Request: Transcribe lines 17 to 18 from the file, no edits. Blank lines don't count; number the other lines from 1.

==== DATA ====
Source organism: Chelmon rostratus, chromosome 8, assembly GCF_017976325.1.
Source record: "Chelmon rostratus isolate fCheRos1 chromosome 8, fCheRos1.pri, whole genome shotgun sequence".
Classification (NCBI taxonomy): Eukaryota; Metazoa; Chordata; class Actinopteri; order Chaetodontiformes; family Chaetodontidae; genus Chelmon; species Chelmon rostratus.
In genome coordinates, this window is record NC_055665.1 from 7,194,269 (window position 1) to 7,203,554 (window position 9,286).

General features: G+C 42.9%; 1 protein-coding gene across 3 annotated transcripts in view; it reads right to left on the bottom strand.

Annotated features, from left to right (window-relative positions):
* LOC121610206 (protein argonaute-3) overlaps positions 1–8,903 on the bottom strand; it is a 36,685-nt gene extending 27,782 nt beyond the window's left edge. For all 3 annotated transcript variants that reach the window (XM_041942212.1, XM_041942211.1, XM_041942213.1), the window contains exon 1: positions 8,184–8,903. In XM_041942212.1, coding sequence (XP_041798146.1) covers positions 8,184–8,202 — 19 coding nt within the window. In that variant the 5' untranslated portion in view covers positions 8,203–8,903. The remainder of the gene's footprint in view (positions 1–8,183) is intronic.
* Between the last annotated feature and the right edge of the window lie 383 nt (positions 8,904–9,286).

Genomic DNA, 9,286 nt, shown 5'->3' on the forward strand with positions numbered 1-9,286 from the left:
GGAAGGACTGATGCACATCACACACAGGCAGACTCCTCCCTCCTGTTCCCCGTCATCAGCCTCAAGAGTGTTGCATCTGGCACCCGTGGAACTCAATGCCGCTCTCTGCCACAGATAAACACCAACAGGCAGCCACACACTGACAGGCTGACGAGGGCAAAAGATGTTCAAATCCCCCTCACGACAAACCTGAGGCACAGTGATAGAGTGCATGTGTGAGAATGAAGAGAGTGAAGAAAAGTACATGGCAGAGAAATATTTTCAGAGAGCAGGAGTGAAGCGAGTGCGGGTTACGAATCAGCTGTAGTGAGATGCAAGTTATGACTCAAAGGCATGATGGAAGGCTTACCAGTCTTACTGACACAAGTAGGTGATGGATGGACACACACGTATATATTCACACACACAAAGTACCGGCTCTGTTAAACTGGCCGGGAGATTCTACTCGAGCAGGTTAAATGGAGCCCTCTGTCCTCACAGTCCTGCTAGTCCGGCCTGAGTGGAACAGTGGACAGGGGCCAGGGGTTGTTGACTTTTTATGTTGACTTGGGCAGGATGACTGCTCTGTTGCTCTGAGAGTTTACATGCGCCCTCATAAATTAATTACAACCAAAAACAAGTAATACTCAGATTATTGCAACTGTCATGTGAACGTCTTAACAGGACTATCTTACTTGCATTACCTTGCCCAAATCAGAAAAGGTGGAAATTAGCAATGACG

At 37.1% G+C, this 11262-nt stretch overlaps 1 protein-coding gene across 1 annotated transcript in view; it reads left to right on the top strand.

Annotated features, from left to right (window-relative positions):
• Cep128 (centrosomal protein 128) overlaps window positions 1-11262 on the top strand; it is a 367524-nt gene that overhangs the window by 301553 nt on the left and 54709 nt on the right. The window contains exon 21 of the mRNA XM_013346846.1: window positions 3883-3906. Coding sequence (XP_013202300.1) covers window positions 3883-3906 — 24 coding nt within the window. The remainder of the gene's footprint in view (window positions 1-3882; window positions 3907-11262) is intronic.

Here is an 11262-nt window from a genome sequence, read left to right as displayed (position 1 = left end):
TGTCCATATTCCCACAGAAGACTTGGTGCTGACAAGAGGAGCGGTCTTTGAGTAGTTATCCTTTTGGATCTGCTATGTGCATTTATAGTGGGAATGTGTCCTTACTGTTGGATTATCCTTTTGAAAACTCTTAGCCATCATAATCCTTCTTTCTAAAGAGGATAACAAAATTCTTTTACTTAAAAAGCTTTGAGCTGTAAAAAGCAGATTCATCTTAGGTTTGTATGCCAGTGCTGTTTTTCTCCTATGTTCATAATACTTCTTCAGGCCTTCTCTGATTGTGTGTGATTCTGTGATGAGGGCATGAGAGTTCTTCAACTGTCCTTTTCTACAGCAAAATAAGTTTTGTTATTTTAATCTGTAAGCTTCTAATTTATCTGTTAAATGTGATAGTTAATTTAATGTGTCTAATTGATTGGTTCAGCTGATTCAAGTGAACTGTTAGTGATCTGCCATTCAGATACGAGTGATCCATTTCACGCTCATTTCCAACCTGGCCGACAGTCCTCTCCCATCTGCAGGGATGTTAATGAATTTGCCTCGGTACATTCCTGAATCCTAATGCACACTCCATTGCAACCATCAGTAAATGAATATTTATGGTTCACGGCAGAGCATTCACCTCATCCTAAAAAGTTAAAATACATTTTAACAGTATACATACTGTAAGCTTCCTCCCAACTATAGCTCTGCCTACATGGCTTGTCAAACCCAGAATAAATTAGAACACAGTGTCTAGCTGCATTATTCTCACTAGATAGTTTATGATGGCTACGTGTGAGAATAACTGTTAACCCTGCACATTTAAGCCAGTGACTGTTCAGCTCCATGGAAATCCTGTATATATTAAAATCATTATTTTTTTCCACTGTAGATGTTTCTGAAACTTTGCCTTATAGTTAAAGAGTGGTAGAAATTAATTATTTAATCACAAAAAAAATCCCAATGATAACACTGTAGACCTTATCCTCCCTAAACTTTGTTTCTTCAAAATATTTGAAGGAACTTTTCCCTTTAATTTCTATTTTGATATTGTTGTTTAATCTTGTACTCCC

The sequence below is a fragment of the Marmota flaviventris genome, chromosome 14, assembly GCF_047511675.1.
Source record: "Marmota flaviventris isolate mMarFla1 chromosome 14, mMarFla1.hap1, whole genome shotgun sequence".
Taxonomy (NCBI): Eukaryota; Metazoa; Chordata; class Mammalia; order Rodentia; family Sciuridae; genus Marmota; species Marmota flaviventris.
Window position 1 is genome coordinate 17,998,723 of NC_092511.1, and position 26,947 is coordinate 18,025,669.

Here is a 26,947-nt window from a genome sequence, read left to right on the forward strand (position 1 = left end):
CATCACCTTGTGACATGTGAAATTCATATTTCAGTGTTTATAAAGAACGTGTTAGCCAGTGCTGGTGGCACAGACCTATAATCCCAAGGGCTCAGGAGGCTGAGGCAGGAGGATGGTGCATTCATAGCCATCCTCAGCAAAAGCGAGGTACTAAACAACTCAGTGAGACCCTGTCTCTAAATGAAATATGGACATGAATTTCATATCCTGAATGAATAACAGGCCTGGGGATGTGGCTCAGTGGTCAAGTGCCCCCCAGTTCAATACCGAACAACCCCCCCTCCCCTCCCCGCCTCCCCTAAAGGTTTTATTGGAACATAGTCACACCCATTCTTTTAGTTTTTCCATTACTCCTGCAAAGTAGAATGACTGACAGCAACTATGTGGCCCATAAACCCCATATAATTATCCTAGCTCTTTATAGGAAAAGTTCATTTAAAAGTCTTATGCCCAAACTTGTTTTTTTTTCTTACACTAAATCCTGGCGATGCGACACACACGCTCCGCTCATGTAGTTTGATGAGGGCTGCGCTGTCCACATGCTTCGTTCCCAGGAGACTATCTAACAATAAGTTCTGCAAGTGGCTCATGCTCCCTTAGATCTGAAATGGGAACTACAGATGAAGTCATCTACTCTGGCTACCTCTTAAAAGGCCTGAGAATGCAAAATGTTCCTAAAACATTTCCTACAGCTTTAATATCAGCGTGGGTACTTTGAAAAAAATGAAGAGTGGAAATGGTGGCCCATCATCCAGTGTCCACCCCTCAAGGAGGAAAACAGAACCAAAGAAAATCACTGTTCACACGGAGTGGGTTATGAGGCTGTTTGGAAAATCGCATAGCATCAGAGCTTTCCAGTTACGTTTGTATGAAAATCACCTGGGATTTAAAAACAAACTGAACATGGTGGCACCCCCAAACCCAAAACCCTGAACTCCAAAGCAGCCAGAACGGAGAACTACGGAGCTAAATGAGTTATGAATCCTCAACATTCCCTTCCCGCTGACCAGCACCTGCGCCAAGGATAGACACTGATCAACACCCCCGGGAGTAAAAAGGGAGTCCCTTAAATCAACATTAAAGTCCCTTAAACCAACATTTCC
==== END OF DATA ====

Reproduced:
Source record: "Marmota flaviventris isolate mMarFla1 chromosome 14, mMarFla1.hap1, whole genome shotgun sequence".
Taxonomy (NCBI): Eukaryota; Metazoa; Chordata; class Mammalia; order Rodentia; family Sciuridae; genus Marmota; species Marmota flaviventris.